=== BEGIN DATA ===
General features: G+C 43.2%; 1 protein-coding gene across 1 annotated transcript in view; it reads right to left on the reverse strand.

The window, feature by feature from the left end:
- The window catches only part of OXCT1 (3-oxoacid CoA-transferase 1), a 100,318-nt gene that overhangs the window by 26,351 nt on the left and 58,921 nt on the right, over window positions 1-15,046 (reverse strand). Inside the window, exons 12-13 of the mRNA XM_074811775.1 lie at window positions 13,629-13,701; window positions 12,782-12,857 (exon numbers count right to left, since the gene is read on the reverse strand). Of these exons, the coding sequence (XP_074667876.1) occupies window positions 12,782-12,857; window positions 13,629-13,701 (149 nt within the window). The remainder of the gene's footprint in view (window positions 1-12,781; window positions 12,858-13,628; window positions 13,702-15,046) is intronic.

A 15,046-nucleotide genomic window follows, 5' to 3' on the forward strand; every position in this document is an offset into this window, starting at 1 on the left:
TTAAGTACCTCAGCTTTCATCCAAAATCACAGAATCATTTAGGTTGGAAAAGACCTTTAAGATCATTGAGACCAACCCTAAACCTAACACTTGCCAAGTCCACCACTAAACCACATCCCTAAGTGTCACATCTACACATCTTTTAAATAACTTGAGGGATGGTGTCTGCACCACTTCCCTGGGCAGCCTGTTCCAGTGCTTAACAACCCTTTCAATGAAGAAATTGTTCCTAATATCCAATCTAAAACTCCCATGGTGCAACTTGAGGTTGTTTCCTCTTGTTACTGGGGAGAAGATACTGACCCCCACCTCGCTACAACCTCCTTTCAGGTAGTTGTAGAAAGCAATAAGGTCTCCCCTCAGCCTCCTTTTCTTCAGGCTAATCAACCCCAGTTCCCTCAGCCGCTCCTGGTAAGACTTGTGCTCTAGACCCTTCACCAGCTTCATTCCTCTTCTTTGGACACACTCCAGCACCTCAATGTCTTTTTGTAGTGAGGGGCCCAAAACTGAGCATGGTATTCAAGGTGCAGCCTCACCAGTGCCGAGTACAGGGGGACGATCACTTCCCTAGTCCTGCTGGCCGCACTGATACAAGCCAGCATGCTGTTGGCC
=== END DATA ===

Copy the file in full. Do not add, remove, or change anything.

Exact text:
General features: G+C 43.2%; 1 protein-coding gene across 1 annotated transcript in view; it reads right to left on the reverse strand.

The window, feature by feature from the left end:
- The window catches only part of OXCT1 (3-oxoacid CoA-transferase 1), a 100,318-nt gene that overhangs the window by 26,351 nt on the left and 58,921 nt on the right, over window positions 1-15,046 (reverse strand). Inside the window, exons 12-13 of the mRNA XM_074811775.1 lie at window positions 13,629-13,701; window positions 12,782-12,857 (exon numbers count right to left, since the gene is read on the reverse strand). Of these exons, the coding sequence (XP_074667876.1) occupies window positions 12,782-12,857; window positions 13,629-13,701 (149 nt within the window). The remainder of the gene's footprint in view (window positions 1-12,781; window positions 12,858-13,628; window positions 13,702-15,046) is intronic.

A 15,046-nucleotide genomic window follows, 5' to 3' on the forward strand; every position in this document is an offset into this window, starting at 1 on the left:
TTAAGTACCTCAGCTTTCATCCAAAATCACAGAATCATTTAGGTTGGAAAAGACCTTTAAGATCATTGAGACCAACCCTAAACCTAACACTTGCCAAGTCCACCACTAAACCACATCCCTAAGTGTCACATCTACACATCTTTTAAATAACTTGAGGGATGGTGTCTGCACCACTTCCCTGGGCAGCCTGTTCCAGTGCTTAACAACCCTTTCAATGAAGAAATTGTTCCTAATATCCAATCTAAAACTCCCATGGTGCAACTTGAGGTTGTTTCCTCTTGTTACTGGGGAGAAGATACTGACCCCCACCTCGCTACAACCTCCTTTCAGGTAGTTGTAGAAAGCAATAAGGTCTCCCCTCAGCCTCCTTTTCTTCAGGCTAATCAACCCCAGTTCCCTCAGCCGCTCCTGGTAAGACTTGTGCTCTAGACCCTTCACCAGCTTCATTCCTCTTCTTTGGACACACTCCAGCACCTCAATGTCTTTTTGTAGTGAGGGGCCCAAAACTGAGCATGGTATTCAAGGTGCAGCCTCACCAGTGCCGAGTACAGGGGGACGATCACTTCCCTAGTCCTGCTGGCCGCACTGATACAAGCCAGCATGCTGTTGGCC